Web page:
Wednesday, 11 September 2013

Two Nintendo items have arrived!

An expansion pack

And one of my favourite all time multiplayer games

I have never played the N64 version - hope it's good!

Replace a dead SNES cart battery

Gutted. Me and my wife had a marathon super Mario world game, switched on the next day and - no save :-( dead cart battery. So I bought a batch of 8 cr2032 battery holders on eBay for £2. Thought if you're going to replace a cart battery, may as well make it easy to change in the future.

First unsolder dead battery :

Use a solder sucker to clean holes out, the battery holder will fit right in!

Make sure to get positive and negative the right way round. Positive is on the right in this photo toward the centre of the cart.

Make sure all joints are good and solid, shove in a battery and enjoy!

Thursday, 5 September 2013

The N64 from France (NUS-001(FRA)) was in excellent condition, all items individually packaged and it arrived in 4 days! Amazing.

Also in the mail were a set of Nintendo security bits and a couple of carts - handy!

First step was to open the N64 up and remove the board - ive never opened a N64 - I was shocked by the number of screws!

Next locate the rare S-RGB chip, this is the chip the outputs amplified RGB - it is not present in any PAL model, except the NUS-001(FRA), the reason I had to have this console from France!

I solder 4 wires, R(red), G(green), B(blue) and Black for Sync, these are soldered directly to the S-RGB chip outputs.

Next, flip the board over, the next step is to connect these wires to the correct outputs on the N64 AV port - connecting them this way "the standard nintendo way" will allow you to use a regular SNES RGB cable without modifying it. Nice.

Each RGB line will require a 75ohm resistor (to stop the picture blowing out), I soldered the resistors first, straight to the PCB pins on the AV port

Next cut the trace to the sync on the board (see the bad job on the V Sync trace) add heat shrink and solder the correct RGB signals from the chip to the AV Output

Thats it - job done! Reassemble the N64, plug into a SNES RGB Cable and enjoy!

I have to say the picture is AMAZING! Colours are bright and vibrant. There is NO interference caused by contrasting colours, everything is sharper! Perfect!

I took a couple of snaps of Zelda, before mod and after - unfortunately the photo's haven't come out very well (iphone camera). Ill use the SLR and get some better photo's another day, as now im off to enjoy the best possible picture quality on a PAL N64.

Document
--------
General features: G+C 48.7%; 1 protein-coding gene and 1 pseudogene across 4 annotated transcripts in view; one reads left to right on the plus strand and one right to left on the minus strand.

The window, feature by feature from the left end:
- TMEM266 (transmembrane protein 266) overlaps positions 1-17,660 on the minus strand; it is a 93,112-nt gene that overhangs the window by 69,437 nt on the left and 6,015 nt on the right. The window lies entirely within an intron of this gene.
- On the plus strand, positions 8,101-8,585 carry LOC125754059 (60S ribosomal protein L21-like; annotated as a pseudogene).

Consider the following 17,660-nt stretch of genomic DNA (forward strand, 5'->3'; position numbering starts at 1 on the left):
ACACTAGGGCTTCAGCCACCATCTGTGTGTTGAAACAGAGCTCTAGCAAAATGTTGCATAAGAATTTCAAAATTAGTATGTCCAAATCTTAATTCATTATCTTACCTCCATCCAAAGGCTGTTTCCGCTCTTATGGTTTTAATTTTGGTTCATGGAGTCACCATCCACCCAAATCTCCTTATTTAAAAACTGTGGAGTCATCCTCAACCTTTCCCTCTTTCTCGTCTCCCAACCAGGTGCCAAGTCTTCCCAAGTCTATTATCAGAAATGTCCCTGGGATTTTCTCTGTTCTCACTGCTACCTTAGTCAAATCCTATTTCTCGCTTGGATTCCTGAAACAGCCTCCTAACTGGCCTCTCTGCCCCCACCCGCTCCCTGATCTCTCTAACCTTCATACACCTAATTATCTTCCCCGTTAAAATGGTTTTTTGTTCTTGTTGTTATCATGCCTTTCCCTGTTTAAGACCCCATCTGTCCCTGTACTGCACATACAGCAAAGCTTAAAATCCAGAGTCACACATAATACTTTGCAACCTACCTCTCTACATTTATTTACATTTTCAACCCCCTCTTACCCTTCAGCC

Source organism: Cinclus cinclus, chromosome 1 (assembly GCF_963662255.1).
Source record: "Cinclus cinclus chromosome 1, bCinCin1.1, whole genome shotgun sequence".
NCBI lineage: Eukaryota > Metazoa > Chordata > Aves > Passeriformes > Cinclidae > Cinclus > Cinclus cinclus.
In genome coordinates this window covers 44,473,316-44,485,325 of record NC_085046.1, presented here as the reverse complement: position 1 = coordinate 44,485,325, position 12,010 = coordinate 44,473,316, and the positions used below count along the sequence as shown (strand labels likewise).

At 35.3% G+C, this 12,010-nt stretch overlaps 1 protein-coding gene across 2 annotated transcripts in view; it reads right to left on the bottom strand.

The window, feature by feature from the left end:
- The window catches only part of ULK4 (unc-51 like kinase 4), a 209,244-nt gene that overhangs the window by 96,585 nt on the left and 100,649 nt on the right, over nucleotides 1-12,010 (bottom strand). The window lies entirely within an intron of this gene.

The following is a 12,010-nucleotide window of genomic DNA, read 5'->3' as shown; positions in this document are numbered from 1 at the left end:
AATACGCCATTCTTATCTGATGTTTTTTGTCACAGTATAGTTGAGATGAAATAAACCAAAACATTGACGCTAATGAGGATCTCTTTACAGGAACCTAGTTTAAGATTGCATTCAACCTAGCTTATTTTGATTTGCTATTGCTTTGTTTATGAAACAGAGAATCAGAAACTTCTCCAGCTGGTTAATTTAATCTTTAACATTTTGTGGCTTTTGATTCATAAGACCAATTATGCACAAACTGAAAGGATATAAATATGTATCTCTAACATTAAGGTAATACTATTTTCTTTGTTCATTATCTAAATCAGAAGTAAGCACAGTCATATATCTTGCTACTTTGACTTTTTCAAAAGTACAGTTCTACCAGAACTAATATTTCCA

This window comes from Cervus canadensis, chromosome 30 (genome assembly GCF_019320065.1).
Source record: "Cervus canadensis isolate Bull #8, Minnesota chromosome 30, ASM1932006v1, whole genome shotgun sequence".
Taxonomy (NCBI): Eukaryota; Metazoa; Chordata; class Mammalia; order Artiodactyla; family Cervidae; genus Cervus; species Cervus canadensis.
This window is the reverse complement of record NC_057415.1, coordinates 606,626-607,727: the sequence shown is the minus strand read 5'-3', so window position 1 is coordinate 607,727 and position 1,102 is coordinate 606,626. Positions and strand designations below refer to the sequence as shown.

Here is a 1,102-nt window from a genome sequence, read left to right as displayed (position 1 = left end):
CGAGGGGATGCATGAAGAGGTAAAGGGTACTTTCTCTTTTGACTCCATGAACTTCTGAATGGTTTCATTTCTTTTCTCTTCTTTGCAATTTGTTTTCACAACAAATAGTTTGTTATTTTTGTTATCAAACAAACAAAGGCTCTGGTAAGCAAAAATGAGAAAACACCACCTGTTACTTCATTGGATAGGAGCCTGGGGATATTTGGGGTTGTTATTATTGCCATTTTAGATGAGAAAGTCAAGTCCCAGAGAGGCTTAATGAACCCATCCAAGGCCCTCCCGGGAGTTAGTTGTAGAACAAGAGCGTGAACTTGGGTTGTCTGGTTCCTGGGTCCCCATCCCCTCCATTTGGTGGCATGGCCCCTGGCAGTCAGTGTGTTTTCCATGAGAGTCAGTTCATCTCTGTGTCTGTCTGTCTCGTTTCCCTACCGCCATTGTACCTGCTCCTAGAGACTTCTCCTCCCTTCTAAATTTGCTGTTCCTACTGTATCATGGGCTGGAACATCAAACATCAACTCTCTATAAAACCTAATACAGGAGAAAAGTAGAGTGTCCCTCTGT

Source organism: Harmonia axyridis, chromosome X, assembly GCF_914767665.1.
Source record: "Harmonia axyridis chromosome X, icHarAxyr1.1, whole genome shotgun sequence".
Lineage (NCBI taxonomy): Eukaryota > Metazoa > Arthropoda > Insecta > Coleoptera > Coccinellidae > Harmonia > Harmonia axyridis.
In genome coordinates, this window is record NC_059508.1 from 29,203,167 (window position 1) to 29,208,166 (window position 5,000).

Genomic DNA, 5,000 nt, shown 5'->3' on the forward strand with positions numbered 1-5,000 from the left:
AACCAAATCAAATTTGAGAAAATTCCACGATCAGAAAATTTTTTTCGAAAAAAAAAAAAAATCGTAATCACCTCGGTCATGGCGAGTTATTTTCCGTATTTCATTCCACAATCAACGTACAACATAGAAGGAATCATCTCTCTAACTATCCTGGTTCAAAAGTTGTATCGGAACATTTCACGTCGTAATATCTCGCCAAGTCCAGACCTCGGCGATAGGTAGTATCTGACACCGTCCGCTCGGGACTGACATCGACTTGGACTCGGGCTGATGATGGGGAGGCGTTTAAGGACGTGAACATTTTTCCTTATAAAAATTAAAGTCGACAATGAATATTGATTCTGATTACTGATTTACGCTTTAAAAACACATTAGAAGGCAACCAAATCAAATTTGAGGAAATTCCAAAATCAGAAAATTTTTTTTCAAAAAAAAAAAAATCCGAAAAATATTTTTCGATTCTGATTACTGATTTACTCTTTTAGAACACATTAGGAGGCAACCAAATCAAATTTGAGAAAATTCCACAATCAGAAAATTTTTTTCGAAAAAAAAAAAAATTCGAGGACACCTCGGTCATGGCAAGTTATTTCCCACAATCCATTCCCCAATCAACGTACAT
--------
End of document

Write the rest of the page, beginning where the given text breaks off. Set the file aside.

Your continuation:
Total cost : £40 for french N64, 3 games, 1 controller, £1.24 for resistors. 

Quest completed :-)

Composite video:

RGB video:

A package from France....

Has arrived at my home!

I will be taking it apart tonight. Nearly RGB time ;-)

Monday, 2 September 2013

Quest for a PAL RGB Nintendo 64!

15 years ago, I went into Game in my lunch break and bought a Nintendo 64. It was a PAL UK model, I also bought a scart cable assuming I would get lovely RGB video from the new console.

I got home set it up, how wrong was I? The picture was terrible, after research it came to light that PAL N64's only outputted via shitty composite and even shittier UHF.

Even the previous SNES console was capable of outputting RGB. God knows why someone in Nintendo thought it would be a good idea to remove RGB from the console. Anyway...

The N64 was returned the next day for a full refund. That was the end of my adventures with a N64 until yesterday.

While sifting through the box's of consoles and computers for the new games room, I came across my wife's N64.

We cleaned her up (the console) plugged her in and the wife played Zelda for a few hours (over UHF!) I couldn't stand the picture, so off I go on the hunt for a RGB modifiable console.

After a little research it came to light that not one UK PAL console can be modified for RGB output. USA ones can (by tapping the RGB signal and then feeding it through a home made video amp) - but then we would need to re-purchase all the games from America. 

I want a PAL RGB Console!

When launched in France, the N64 (model number - NUS-001(FRA)) was released with some RGB components intact (RGB output was disabled, but this rare console contains the S-RGB-A chip, we can tap RGB signals from this chip). As supplies of the NUS-001(FRA) ran low, Nintendo France released the EUR console (Unmodified-able - same as the UK model). 

Today, I scoured eBay FR for N64 consoles and picked up a NUS-001(FRA) model with three games, one control pad and power pack for £40 delivered. Not bad at all!

My quest for the Nintendo 64 that should have been, but never was has begun....